Digital Art History Review Copyright Question
- January 24, 2008 @ 5:41pmjoesmo741 says:I'm starting a service for reviewing most of the Art studied in the first year of college. It would be digital.
Most of the art is in the public domain, so I don't really have to worry about that. I just have a question about the art after 1923. I am going to charge a small fee, so it could be classified as commercial, but I still think that I qualify for the Fair Use Act, but I want to double check.
Let me go through the rules, and hopefully you can give me your thoughts on the subject.
----the purpose and character of the use, including whether such use is of a commercial nature or is for nonprofit educational purposes. ---
Commerical because I charge a small fee.
---the nature of the copyrighted work;---
Review course for intro art history class.
---the amount and substantiality of the portion used in relation to the copyrighted work as a whole. ---
It would only only be a small amount of artwork that would be copyrighted. Since 1923, there would be around 20-30 pieces that would be used out of 800 art pieces, so the fraction would be small.
I could just omit those pieces(and have the student look them up), but for completion sake, it would be better to have them.
---the effect of the use upon the potential market for or value of the copyrighted work---
This is a review "course" per-se. The students have already bought their art history textbooks, and most likely have a picture in their textbooks. It would be easier for the art piece to be right there (but I could of course just ask them to look it up).
Most of my work is describing the art piece and the significance of it to help for Art History exams, etc. That is all my work. It is for educational use, but I am charging a fee, but I'd like to be legitimate about this.
What is everyone's interpretation? I could just go to the museum and take my OWN pictures of these. Could I do that or does that still not work?
- January 25, 2008 @ 12:54pmksmith says:I think all of the fair use factors actually count against this use, harmless as it seems. Regarding the second factor, it is the nature of the original that is considered, not the nature of what you create. In this case, the originals are highly creative, indeed unique, works of art entitled to the strongest copyright protection. And the amount is compared against the individual work as a whole, not the whole body of work you are collecting. In this case, you want to reproduce 100% of each work -- photographs of entire paintings.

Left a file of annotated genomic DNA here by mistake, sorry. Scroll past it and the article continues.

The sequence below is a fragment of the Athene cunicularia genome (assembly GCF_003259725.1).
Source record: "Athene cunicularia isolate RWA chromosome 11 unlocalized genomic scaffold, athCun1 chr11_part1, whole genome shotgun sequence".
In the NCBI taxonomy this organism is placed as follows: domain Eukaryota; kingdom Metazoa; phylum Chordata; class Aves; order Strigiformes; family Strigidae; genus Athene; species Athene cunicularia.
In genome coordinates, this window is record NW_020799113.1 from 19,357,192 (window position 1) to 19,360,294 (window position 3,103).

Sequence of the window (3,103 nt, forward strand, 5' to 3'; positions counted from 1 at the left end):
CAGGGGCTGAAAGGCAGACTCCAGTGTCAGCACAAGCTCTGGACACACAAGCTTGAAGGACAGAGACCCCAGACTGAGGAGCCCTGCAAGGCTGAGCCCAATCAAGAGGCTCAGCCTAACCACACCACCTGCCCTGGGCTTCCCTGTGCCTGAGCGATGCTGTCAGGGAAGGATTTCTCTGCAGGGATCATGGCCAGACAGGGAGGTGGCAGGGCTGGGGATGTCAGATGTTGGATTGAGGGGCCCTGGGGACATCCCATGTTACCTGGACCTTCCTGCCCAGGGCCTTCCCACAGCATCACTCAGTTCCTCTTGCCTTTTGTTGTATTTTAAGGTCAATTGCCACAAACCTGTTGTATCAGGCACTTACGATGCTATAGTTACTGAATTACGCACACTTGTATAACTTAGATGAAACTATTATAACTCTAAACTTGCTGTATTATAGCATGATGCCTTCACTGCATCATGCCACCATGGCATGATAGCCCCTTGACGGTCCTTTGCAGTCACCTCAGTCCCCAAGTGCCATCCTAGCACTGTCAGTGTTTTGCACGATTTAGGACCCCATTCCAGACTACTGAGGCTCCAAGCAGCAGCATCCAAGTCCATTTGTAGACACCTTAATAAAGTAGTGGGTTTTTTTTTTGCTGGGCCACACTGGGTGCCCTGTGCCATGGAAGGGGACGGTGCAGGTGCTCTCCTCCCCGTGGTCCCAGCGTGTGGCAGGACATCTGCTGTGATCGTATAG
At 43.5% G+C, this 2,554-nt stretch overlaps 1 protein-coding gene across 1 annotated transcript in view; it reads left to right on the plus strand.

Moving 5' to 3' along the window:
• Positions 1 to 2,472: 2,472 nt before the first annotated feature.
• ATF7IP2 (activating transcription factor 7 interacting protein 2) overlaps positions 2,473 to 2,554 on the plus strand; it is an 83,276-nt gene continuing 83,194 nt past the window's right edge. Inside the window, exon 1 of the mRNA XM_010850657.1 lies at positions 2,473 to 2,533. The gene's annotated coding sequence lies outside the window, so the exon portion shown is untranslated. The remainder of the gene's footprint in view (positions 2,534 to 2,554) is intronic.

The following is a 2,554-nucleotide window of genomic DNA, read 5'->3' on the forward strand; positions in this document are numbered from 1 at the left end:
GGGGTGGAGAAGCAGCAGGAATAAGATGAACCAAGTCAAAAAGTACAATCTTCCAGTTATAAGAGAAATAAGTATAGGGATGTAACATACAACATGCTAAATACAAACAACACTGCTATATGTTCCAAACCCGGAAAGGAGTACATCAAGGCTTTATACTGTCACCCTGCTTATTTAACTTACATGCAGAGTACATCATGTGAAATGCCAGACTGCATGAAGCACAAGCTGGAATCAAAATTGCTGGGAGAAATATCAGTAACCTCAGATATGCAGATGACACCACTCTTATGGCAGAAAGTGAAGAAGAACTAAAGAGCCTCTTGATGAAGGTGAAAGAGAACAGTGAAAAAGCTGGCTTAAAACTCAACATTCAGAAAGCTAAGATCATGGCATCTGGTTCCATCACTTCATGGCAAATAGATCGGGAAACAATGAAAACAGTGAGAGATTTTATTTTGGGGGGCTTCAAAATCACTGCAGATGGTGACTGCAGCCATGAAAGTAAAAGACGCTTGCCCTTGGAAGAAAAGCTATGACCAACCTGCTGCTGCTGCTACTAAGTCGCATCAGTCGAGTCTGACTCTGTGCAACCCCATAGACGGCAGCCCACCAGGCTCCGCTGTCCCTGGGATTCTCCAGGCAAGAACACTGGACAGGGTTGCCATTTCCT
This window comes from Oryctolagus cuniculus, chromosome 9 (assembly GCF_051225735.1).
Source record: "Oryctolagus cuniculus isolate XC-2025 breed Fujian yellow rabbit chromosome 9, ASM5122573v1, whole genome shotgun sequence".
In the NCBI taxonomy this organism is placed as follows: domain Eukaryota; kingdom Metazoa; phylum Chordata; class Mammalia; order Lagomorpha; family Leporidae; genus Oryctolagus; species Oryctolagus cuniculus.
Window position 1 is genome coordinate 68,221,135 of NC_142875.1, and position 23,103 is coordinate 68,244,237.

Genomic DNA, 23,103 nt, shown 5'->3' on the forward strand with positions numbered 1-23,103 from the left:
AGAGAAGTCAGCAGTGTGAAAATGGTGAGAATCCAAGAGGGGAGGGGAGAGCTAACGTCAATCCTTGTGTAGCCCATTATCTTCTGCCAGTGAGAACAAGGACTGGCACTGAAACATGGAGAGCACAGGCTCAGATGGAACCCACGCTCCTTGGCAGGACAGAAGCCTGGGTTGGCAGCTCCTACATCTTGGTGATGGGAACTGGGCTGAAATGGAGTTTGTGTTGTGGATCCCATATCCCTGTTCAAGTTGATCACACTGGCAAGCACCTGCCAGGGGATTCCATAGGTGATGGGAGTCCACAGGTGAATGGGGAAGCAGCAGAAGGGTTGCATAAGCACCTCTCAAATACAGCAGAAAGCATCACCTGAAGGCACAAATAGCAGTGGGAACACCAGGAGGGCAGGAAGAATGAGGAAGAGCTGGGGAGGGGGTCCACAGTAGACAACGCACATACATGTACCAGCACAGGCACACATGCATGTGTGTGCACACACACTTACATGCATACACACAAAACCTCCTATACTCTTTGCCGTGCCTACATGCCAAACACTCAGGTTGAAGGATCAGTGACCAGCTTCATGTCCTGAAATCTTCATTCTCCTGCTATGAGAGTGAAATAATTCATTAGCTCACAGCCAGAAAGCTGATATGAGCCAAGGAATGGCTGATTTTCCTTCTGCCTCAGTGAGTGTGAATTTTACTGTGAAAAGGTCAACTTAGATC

Effect on the market, often considered most important, is the only factor that might be on your side. But if there is a secondary market for permissions available to you, that market, not merely the original market for the textbooks, might be considered and counted against you.
You certainly could take your own pictures and use them, but only for works of art that are themselves in the public domain. And even in that case, the museums usually do not allow photography because they want to protect their role as exclusive source for reproductions of the art objects they own.
- January 25, 2008 @ 2:22pmFreya Anderson says:I agree with ksmith about paintings that are still under copyright. For those that aren't, you may have another issue to consider. You talk about going to the museum and taking your own picture of works, and ksmith rightly indicated that many, if not most, museums would not allow this. However, if you're using someone else's photos, then even if the original work is in the public domain, the photographer may have copyright protection for their photos.
Many argue that a straightforward shot of flat artwork, where the photo itself is standard and lacks originality, would have very little copyright protection, or thin copyright. However, I'm not sure whether or not your case would pass muster for fair use even with thin copyright, and the issue becomes more complex with 3 dimensional art, where the photography likely requires more originality.
So, what does this mean for you? If you have photos that you've taken of public domain art, you should be fine in regards to copyright. Similiarly, you're in good shape if you have public domain photos taken of public domain art. However, if either the photos or the original artwork are under copyright (or both), then I think your situation seems iffy at best.
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